Piazza San Giovanni in Laterano, Rome

Basilica of St John LateranBasilica of St John Lateran
The Piazza San Giovanni in Laterano, at the end of Via Merulana, is bounded by the Lateran Palace, the side entrance to the church of St John Lateran and the baptistery of San Giovanni in Fonte. It is dominated by an Egyptian obelisk, the tallest (31m/102ft high, or 47m/154ft including the base) and also the oldest in Rome. It was brought from Thebes to Rome in a specially constructed ship in A.D. 357 and set up in the Circus Maximus. In 1587, during the reign of Sixtus V, it was transferred to its present site, and the equestrian statue of Marcus Aurelius which stood here was moved to the Capitol.

Basilica of St John Lateran

The Basilica of St John Lateran was for many centuries the Papal residence and Episcopal church of the Pope.

San Clemente

San Clemente is one of the most venerable and beautiful of Rome's churches.
On a site previously occupied by a house containing a shrine of Mithras - now far below street level - an early Christian church was built at some time before A.D. 385 and dedicated to St Clement, third bishop of Rome after Peter. After the destruction of this church by the Normans in 1084 a new basilican church was built over its ruins at the beginning of the 12th century.
Address: Via San Giovanni in Laterano, I-00186 Rome, Italy

Upper Church

The upper church reflects the old basilican structure with its sequence of entrance porch, atrium with a fountain, the nave where the congregation worshipped and the area reserved for the clergy (the schola cantorum), with the high altar and the apse. Notable features of the interior are the ancient columns and the intarsia work by the Cosmati family in the marble pavement, the screens, the Easter candlestick, the tabernacle and the bishop's throne. The triumphal arch and apse are decorated with mosaics of Old and New Testament scenes, the most richly decorated in Rome, with the Tree of Life and the Cross, saints and symbolic devices, animals and plants combined in intricate patterns.
In the little St Catherine's Chapel at the west end of the north aisle are early Renaissance frescoes by Masolino (before 1431) depicting scenes from the life of St Catherine of Alexandria, of particular importance as showing the earliest use of perspective painting in Rome.

Lower Church

The lower church, a three-aisled pillared basilica of the fourth century, has frescoes dating from different centuries in the Romanesque period. Notable among them are a Ascension in the central aisle, in which the donor, Pope Leo IV, is shown with a square nimbus, indicating that he was still alive, episodes from the Passion, and scenes from the life of St Clement.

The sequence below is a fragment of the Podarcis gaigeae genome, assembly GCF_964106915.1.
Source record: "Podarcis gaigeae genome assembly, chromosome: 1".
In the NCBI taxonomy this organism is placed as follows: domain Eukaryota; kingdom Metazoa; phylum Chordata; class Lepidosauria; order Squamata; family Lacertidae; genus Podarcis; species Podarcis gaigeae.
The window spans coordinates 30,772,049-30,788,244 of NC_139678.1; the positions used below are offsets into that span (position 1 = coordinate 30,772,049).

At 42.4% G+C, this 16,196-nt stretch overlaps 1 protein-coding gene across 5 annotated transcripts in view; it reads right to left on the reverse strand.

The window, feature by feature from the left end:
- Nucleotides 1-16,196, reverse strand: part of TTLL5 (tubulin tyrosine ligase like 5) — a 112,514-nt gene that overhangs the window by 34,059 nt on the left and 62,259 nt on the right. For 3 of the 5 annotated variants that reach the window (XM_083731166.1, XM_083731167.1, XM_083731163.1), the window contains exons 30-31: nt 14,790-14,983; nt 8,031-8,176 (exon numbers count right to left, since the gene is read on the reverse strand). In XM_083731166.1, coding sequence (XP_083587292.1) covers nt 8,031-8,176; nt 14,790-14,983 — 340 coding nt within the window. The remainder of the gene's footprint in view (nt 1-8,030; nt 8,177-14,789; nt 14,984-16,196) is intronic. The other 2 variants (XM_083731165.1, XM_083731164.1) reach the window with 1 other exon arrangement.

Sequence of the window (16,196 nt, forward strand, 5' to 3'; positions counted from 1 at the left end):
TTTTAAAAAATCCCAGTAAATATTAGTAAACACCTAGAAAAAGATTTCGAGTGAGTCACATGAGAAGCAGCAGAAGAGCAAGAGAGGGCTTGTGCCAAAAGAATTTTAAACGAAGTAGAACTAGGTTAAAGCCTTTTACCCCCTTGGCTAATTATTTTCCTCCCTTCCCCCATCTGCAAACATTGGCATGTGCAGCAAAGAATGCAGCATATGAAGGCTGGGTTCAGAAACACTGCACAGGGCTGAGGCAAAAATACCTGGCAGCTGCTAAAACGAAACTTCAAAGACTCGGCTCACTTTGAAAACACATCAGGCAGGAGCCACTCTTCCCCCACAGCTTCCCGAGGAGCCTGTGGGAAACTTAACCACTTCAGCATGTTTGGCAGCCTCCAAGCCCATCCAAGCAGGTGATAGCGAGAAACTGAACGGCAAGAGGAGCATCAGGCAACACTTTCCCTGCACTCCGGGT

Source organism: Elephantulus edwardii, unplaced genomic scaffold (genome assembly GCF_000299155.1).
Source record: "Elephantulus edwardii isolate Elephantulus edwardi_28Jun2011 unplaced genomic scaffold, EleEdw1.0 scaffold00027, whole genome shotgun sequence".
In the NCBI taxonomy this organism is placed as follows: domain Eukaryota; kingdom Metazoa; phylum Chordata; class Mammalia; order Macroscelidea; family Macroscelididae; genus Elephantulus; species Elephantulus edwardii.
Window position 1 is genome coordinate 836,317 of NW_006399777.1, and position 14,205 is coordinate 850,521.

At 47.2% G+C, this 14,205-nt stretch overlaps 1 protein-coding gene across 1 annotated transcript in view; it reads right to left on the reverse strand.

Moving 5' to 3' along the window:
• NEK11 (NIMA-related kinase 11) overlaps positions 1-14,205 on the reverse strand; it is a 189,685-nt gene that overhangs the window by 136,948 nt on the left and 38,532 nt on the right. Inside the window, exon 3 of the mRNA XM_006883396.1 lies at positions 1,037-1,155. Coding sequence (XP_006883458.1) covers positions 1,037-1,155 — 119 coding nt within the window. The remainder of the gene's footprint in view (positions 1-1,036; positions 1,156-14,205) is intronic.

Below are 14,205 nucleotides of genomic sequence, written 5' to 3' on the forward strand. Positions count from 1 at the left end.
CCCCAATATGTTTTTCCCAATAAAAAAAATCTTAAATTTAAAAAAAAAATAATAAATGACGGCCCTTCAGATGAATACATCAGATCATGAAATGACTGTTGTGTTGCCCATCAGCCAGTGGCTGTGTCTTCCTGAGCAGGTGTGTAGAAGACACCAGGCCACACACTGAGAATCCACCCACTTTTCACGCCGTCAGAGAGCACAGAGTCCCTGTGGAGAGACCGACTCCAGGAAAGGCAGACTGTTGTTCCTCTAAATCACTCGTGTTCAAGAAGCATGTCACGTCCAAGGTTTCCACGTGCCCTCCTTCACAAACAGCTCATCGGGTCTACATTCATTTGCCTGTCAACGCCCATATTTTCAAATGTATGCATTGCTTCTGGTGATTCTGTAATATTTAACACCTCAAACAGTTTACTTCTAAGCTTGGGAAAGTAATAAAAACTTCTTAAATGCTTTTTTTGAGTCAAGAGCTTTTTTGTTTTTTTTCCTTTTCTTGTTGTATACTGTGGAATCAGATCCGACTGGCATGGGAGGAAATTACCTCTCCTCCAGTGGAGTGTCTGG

A passage leads underground to the excavated foundations of a second century Roman dwelling with the shrine of Mithras in a barrel-vaulted chamber. The altar, in the middle of the shrine, has a relief depicting Mithras (the Persian sun-god) killing a bull.

San Giovanni in Fonte

The baptistery of St John was built by Constantine on the site of a Roman nymphaeum in the Lateran Palace. This octagonal building, the oldest baptistery in Christendom, provided a model for later baptisteries. The doors of the chapel of St John the Baptist emit a ringing sound when they are opened or closed.
Address: Piazza San Giovanni in Laterano, I-00186 Rome, Italy

Santa Croce in Gerusalemme

Santa Croce in Gerusalemme is one of the seven pilgrimage churches of Rome, the others being San Giovanni in Laterano, San Pietro in Vaticano, San Paolo fuori le Mura, Santa Maria Maggiore, San Sebastiano and San Lorenzo fuori le Mura. Pilgrims like to attend services at these churches on the eve of important Catholic festivals. The church was built in the reign of Constantine for the purpose - so the legend goes - of housing the relics of Christ's Passion which Constantine's mother Helen had brought from the Holy Land. It received its present Baroque form in the 18th century (architect, Domenico Gregorini).
Address: Piazza Santa Croce in Gerusalemme, I-00186 Rome, Italy

History Museum of Infantry

The History Museum of Infantry contains the testimonies of the liberation wars as well as World War I and II. The museum is also home to a small chapel with a group by sculptor Edmundo Furlan. The piece portrays Christ on the Cross and Two Infantrymen.